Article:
"We are all targets, women and Americans alike," says Yanar Mohammed, a newspaper editor and outspoken feminist. "There are many women activists, but they cannot speak boldly against political Islam."
Ms. Mohammed has received several death threats from a militant Islamic group called Jaish al-Sahaba, Army of the Prophet's Companions, for her opposition to Islamic law.
"If you do not ask forgiveness, then you are an apostate and should be killed by Islamic law," read the first threat, quoting a verse from the Koran that promises death or crucifixion for those who spread sins on Earth.
Mohammed is a socialist, a defiantly secular voice against sexual taboos. But even devoutly religious women who wear the veil aren't safe: Raja Habib Khuzai, a Shiite member of the US-appointed Iraqi Governing Council, received threats after voting against a controversial measure that would have replaced Iraq's civil personal status laws with Islamic law, or sharia.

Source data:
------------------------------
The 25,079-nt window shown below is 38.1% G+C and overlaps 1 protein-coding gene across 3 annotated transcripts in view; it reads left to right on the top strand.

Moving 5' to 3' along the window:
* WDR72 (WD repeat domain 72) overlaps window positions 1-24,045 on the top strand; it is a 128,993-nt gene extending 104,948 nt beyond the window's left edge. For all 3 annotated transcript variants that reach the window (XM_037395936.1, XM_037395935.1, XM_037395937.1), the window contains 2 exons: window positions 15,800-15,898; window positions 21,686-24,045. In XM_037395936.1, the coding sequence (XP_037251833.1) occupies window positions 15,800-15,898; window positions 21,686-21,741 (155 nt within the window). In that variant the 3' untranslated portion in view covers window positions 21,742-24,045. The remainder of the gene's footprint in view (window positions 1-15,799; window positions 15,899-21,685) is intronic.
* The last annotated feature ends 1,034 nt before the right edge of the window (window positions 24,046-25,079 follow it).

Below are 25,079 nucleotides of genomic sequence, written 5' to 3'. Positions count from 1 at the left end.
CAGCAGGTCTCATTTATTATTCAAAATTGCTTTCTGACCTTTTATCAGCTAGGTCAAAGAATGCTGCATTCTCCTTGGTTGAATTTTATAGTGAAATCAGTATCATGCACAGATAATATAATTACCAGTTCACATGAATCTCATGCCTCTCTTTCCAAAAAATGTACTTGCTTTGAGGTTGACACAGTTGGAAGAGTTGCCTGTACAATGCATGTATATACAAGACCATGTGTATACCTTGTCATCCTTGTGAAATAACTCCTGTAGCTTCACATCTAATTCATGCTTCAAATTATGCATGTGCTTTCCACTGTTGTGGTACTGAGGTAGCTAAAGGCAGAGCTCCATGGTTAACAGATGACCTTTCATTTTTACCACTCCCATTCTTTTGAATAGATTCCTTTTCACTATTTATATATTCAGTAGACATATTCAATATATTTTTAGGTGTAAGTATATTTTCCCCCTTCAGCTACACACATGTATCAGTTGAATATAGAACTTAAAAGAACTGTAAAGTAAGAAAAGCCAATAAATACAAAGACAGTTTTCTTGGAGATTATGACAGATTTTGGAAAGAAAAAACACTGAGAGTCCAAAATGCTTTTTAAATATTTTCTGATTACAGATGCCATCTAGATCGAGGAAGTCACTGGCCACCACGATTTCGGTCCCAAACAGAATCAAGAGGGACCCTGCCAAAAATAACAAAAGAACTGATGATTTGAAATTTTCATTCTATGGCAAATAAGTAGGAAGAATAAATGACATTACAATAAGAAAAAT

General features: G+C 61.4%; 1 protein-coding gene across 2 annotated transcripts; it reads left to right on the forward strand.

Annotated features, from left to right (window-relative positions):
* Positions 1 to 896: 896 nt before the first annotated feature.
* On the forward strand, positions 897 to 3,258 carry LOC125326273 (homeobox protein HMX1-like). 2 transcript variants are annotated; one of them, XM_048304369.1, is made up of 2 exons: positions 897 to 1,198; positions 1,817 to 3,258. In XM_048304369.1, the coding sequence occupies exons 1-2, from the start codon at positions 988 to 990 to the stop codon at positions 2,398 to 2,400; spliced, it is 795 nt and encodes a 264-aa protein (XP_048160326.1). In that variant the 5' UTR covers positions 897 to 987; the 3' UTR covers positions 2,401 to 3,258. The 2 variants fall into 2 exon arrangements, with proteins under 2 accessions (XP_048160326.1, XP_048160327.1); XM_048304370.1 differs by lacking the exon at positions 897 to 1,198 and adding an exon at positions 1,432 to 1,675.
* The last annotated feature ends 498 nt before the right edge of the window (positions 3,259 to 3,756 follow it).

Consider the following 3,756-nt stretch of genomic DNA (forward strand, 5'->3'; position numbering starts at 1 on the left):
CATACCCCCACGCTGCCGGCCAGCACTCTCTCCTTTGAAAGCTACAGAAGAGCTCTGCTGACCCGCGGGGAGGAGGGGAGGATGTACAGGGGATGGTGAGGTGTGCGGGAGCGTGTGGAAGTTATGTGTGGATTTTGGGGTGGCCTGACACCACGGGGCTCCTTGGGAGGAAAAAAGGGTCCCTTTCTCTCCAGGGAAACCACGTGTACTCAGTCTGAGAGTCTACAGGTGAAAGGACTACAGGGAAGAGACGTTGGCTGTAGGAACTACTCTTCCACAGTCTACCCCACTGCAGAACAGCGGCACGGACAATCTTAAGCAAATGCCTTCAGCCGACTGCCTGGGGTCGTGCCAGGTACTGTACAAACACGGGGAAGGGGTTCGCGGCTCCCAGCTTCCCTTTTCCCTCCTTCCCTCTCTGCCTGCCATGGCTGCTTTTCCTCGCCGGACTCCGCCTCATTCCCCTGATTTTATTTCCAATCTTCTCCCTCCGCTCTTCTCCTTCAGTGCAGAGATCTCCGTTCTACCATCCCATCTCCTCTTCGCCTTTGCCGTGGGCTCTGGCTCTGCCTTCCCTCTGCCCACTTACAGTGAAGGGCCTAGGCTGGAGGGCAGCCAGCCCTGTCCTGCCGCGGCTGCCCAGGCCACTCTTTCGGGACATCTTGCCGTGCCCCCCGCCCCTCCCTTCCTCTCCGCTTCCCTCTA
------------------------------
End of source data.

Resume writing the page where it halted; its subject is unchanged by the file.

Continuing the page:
At the Karbala center, the women are hardly opposed to sharia - most of them wear the maqna, a veil so concealing it even covers their chins. But they are determined to recapture a role in the city's teeming civic life.
"I came to this center because I wanted women to have a role in this community, because we are more than half the community," says Amal Omran, a young veterinarian. "And I think it's our reward for not having anything before."
Under Saddam Hussein, women enjoyed civil protections that were relatively advanced for the Arab world, a legacy of the pre-Baathist monarchy. But after the Iran-Iraq war of the 1980s, Mr. Hussein began courting Islamic hard-liners, segregating schools and decriminalizing polygamy and honor killings.